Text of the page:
By Karen Matsumoto (Stony Brook University) / Special to The Japan NewsThis column features reports by Japanese students studying overseas about their life on and off campus.
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Some may say that studying Japanese literature in the United States is not a wise decision. I say it’s a wonderful experience.
This year, in my second year of college at Stony Brook University, I chose to add Asian and Asian American studies with a Japanese studies minor on top of my first major, business management. After choosing business management, I happened to take a Japanese literature class, and it was the best class I have ever taken. It didn’t take me long to decide to do a double major.
So why do I think that learning Japanese studies at an American university is worth the experience? At the university, non-Japanese professors teach most of the Japan-related classes, except for Japanese language classes. This is one perk of learning Japanese literature in America — which Japanese university offers a Japanese literature class taught by a non-Japanese?
Another advantage is the fact that classes consist of people who are interested in Japan and its culture. Since my university is really diverse, hearing all sorts of opinions about Japan is really interesting. For example, someone mentioned how the Japanese chronicle Kojiki is very similar to Greek mythology. This was eye-opening for me.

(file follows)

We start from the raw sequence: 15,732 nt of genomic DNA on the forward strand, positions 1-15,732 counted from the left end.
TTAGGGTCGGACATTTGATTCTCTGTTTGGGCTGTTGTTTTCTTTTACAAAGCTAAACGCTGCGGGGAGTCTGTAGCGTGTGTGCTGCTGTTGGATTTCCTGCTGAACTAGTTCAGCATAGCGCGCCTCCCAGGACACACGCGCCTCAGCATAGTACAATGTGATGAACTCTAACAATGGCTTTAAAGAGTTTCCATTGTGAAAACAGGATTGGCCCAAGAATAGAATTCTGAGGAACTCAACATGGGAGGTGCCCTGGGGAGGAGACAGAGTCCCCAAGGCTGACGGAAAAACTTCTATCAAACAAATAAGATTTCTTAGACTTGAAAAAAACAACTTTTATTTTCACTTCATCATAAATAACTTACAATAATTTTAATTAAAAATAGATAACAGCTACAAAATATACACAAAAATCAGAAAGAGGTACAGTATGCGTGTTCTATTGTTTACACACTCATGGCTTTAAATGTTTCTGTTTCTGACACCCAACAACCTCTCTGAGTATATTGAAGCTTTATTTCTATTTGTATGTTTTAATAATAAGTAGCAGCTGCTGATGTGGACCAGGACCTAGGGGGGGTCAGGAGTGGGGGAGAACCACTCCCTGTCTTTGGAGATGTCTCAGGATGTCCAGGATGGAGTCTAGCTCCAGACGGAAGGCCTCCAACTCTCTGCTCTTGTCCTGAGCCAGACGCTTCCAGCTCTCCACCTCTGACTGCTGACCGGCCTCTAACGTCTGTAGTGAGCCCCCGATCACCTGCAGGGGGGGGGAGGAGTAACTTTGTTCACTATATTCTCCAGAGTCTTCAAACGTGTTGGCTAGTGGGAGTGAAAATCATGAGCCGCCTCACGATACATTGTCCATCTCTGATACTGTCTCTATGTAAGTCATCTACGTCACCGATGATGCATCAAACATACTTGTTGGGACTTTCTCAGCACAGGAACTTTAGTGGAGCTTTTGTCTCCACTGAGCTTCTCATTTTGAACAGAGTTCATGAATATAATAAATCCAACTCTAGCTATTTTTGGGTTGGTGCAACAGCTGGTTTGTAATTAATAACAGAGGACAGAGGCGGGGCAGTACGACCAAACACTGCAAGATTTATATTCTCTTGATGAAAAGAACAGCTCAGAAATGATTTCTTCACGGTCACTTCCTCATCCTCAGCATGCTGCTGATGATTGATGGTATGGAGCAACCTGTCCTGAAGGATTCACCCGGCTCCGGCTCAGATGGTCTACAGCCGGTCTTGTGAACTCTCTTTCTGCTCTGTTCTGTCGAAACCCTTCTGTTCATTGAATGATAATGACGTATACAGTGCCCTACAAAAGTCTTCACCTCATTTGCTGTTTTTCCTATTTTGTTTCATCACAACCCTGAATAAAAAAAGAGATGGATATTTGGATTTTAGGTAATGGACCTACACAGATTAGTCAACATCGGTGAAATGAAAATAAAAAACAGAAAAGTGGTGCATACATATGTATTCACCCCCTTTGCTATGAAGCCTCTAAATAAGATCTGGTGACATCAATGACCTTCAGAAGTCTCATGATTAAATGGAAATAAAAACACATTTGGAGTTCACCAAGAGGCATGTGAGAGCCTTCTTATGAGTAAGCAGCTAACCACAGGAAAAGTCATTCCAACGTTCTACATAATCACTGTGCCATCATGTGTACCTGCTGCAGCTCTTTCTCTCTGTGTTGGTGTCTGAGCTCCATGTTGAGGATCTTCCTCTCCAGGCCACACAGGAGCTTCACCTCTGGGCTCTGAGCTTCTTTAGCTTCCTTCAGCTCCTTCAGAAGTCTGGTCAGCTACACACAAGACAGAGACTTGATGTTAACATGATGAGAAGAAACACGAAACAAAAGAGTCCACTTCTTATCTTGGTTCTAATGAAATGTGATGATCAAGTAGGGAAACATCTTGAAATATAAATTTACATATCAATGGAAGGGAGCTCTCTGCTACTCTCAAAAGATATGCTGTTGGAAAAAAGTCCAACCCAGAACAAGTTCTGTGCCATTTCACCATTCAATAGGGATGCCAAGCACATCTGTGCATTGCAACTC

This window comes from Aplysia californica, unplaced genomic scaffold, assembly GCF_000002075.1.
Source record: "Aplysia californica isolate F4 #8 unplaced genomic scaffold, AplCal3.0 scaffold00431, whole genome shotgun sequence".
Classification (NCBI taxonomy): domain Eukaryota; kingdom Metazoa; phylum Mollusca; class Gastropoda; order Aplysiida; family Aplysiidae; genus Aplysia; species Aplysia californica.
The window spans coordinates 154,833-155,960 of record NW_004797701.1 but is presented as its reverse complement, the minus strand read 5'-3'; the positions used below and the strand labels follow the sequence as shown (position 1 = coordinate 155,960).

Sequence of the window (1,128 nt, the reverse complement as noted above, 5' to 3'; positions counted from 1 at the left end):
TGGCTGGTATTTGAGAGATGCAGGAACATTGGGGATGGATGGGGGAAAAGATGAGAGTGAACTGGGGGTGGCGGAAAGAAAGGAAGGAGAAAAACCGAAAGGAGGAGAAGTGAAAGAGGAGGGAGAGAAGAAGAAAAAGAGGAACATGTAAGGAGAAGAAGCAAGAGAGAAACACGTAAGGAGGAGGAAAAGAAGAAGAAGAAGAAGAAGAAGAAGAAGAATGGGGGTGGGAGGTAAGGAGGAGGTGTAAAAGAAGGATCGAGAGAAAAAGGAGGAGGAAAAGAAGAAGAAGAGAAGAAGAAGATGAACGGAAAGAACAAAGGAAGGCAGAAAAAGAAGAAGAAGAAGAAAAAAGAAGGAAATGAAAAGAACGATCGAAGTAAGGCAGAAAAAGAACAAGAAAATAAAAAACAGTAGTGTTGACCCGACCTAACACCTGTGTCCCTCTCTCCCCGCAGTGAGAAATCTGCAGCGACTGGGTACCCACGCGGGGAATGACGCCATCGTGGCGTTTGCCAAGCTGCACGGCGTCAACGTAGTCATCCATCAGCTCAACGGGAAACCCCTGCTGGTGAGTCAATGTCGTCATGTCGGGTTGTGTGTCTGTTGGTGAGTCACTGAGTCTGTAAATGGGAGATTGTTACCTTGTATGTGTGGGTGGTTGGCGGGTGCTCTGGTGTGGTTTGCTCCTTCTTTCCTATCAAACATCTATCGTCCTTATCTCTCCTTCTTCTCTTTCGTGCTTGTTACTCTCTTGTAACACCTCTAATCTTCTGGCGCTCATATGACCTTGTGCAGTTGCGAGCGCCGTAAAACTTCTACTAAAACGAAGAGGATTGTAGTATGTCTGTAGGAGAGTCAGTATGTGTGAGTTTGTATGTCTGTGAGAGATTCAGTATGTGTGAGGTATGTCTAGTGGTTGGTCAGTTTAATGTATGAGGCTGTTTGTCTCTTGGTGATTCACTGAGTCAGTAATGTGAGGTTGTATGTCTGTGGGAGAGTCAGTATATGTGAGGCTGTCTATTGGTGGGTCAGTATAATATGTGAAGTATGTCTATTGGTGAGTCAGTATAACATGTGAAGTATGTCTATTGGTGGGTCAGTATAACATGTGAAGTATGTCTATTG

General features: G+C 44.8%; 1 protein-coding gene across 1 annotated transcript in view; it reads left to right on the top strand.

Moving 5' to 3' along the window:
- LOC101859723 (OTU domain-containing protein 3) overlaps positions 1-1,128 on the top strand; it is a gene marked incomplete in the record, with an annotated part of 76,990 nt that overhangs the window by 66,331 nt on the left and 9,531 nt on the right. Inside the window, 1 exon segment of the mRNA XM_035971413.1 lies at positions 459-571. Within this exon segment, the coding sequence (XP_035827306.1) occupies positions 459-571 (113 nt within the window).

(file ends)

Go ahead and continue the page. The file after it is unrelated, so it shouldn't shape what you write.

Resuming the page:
Another good thing about being a student majoring in Japanese studies is meeting people who love Japan. I found out how happy you can become when a non-Japanese person tells you the good things about Japan, like how people in Japan are polite and how everything in Japan is clean and kawaii.
I used to hate being Japanese because being unique is not a positive thing in Japan, and I always felt uncomfortable being just like everyone else. However, my friends helped me realize the good things about Japan and that I should be proud of being Japanese.
Surprisingly, a lot of the literature used in my classes are books I didn’t read back in Japan, like “Vita Sexualis” by Ogai Mori and “The Soil” by Takashi Nagatsuka. Besides business management, cultural differences and English, I’m learning what’s really important to know as a Japanese: the beauty of Japanese culture that made me fall in love with my home country. I have no clue what I want to do with my future yet, but I’m super excited about where my life is going to take me, and for now I just want to study and enjoy my life at Stony Brook with all my precious friends who I met here.
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Stony Brook University
Founded in 1957, Stony Brook, on the north shore of Long Island, N.Y., is in the top 1 percent of higher education institutions worldwide, according to the Center for World University rankings.
In partnership with Ryugaku Fellowship